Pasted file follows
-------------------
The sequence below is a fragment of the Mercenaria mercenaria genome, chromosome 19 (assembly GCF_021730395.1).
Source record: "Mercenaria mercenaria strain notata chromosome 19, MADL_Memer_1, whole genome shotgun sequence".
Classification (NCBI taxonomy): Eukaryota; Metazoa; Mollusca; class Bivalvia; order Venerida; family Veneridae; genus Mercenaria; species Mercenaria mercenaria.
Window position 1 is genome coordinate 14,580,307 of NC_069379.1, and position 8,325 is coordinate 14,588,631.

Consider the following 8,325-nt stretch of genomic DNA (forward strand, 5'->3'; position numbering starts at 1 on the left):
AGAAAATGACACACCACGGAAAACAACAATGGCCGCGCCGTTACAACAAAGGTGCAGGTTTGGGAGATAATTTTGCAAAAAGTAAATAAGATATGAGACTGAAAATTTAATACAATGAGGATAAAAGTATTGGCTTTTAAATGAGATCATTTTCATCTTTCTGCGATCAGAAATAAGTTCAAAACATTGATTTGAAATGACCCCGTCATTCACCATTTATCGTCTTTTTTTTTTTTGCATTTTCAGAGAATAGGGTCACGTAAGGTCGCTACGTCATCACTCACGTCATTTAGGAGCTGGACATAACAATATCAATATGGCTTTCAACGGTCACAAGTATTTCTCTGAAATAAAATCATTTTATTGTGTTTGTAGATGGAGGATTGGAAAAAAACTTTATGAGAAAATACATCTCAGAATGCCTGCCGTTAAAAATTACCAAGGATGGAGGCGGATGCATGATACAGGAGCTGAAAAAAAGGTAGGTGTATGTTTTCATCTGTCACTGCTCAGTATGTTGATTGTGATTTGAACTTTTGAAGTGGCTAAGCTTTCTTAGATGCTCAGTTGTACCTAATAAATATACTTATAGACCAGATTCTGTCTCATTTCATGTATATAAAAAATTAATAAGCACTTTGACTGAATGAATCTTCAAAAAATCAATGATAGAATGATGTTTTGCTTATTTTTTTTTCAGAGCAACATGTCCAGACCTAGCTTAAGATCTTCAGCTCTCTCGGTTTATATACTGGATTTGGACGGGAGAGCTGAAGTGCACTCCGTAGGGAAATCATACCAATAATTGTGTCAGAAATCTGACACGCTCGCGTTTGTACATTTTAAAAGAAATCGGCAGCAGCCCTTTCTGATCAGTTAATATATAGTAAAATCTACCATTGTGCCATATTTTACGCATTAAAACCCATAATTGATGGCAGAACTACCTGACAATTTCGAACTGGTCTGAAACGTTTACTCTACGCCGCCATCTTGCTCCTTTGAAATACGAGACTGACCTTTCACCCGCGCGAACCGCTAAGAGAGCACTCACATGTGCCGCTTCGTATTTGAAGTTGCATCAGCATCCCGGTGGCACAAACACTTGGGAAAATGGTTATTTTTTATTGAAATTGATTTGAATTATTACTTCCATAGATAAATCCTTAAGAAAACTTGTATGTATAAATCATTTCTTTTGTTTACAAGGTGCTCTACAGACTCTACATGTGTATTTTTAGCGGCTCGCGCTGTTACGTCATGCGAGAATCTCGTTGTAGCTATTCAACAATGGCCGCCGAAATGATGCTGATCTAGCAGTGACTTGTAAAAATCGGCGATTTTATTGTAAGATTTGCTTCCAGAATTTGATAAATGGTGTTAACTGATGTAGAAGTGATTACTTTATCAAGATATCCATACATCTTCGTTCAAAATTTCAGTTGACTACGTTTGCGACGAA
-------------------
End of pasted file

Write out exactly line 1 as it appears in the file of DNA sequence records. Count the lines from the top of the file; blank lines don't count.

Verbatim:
The sequence below is a fragment of the Mercenaria mercenaria genome, chromosome 19 (assembly GCF_021730395.1).